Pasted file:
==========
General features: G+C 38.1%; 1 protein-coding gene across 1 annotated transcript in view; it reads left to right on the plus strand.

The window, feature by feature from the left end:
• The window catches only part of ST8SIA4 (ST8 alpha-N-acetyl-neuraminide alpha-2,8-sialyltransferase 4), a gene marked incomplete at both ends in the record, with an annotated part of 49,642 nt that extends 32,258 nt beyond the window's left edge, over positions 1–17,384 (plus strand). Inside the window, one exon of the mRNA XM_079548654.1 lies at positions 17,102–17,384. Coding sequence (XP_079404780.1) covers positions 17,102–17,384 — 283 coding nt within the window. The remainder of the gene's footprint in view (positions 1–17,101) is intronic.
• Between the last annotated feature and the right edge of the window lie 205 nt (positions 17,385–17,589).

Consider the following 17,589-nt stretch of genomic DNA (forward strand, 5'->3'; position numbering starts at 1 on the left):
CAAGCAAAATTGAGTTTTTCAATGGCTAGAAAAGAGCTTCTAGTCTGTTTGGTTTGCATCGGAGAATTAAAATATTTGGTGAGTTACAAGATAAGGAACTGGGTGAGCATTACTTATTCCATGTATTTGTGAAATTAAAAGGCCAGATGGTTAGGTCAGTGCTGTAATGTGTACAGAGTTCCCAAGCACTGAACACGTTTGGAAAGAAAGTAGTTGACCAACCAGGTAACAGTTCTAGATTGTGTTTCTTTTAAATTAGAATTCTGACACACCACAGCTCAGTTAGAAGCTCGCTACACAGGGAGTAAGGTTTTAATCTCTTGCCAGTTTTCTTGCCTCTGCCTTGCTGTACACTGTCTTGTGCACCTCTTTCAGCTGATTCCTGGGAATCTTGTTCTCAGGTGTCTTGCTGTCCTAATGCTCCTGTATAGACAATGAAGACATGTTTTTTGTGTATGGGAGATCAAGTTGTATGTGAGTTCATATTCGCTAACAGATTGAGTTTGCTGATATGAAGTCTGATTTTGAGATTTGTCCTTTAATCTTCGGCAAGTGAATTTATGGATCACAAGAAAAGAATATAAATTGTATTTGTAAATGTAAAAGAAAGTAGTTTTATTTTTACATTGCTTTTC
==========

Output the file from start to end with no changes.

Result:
General features: G+C 38.1%; 1 protein-coding gene across 1 annotated transcript in view; it reads left to right on the plus strand.

The window, feature by feature from the left end:
• The window catches only part of ST8SIA4 (ST8 alpha-N-acetyl-neuraminide alpha-2,8-sialyltransferase 4), a gene marked incomplete at both ends in the record, with an annotated part of 49,642 nt that extends 32,258 nt beyond the window's left edge, over positions 1–17,384 (plus strand). Inside the window, one exon of the mRNA XM_079548654.1 lies at positions 17,102–17,384. Coding sequence (XP_079404780.1) covers positions 17,102–17,384 — 283 coding nt within the window. The remainder of the gene's footprint in view (positions 1–17,101) is intronic.
• Between the last annotated feature and the right edge of the window lie 205 nt (positions 17,385–17,589).

Consider the following 17,589-nt stretch of genomic DNA (forward strand, 5'->3'; position numbering starts at 1 on the left):
CAAGCAAAATTGAGTTTTTCAATGGCTAGAAAAGAGCTTCTAGTCTGTTTGGTTTGCATCGGAGAATTAAAATATTTGGTGAGTTACAAGATAAGGAACTGGGTGAGCATTACTTATTCCATGTATTTGTGAAATTAAAAGGCCAGATGGTTAGGTCAGTGCTGTAATGTGTACAGAGTTCCCAAGCACTGAACACGTTTGGAAAGAAAGTAGTTGACCAACCAGGTAACAGTTCTAGATTGTGTTTCTTTTAAATTAGAATTCTGACACACCACAGCTCAGTTAGAAGCTCGCTACACAGGGAGTAAGGTTTTAATCTCTTGCCAGTTTTCTTGCCTCTGCCTTGCTGTACACTGTCTTGTGCACCTCTTTCAGCTGATTCCTGGGAATCTTGTTCTCAGGTGTCTTGCTGTCCTAATGCTCCTGTATAGACAATGAAGACATGTTTTTTGTGTATGGGAGATCAAGTTGTATGTGAGTTCATATTCGCTAACAGATTGAGTTTGCTGATATGAAGTCTGATTTTGAGATTTGTCCTTTAATCTTCGGCAAGTGAATTTATGGATCACAAGAAAAGAATATAAATTGTATTTGTAAATGTAAAAGAAAGTAGTTTTATTTTTACATTGCTTTTC